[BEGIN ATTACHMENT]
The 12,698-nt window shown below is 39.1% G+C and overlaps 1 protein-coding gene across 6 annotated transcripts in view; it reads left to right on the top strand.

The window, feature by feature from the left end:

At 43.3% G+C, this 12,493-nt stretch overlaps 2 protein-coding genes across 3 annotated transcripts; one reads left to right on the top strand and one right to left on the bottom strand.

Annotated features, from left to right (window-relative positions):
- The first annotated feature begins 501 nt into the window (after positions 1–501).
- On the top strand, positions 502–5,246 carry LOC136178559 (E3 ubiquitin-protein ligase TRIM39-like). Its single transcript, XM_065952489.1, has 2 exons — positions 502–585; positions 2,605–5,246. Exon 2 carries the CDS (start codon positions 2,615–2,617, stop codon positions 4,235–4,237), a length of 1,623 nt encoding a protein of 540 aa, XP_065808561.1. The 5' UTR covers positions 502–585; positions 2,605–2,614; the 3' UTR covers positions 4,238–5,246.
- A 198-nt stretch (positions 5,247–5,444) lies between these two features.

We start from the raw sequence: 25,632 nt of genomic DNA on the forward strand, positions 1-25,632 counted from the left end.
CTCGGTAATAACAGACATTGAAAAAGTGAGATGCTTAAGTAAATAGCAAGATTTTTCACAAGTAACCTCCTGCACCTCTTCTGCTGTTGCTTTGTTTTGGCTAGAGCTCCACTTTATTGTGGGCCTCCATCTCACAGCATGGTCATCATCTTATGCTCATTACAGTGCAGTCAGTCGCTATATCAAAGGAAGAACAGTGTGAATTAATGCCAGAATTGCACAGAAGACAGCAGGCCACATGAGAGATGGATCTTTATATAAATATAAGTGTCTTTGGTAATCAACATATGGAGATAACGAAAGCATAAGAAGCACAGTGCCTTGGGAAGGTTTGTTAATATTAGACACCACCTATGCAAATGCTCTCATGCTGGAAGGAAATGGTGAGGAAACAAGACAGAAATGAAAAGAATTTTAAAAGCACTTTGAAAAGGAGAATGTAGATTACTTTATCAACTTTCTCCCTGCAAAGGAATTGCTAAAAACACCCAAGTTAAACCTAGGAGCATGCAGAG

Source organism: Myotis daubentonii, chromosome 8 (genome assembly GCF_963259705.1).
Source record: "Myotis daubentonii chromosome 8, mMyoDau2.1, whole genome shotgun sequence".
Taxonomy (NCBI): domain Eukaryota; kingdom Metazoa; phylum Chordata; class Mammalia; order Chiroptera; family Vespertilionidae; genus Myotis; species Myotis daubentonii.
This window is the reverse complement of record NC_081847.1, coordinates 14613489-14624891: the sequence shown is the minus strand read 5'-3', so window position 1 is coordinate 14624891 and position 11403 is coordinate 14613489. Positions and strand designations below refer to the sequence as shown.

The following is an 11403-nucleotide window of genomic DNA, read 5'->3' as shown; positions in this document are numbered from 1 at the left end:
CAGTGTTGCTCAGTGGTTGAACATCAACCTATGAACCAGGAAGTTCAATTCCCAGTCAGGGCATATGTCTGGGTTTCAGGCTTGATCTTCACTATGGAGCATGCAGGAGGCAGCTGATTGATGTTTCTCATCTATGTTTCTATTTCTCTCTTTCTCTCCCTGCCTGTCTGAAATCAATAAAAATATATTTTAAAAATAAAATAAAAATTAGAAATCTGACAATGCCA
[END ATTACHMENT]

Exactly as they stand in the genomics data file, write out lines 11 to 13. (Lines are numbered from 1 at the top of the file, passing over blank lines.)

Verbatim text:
Source record: "Myotis daubentonii chromosome 8, mMyoDau2.1, whole genome shotgun sequence".
Taxonomy (NCBI): domain Eukaryota; kingdom Metazoa; phylum Chordata; class Mammalia; order Chiroptera; family Vespertilionidae; genus Myotis; species Myotis daubentonii.
This window is the reverse complement of record NC_081847.1, coordinates 14613489-14624891: the sequence shown is the minus strand read 5'-3', so window position 1 is coordinate 14624891 and position 11403 is coordinate 14613489. Positions and strand designations below refer to the sequence as shown.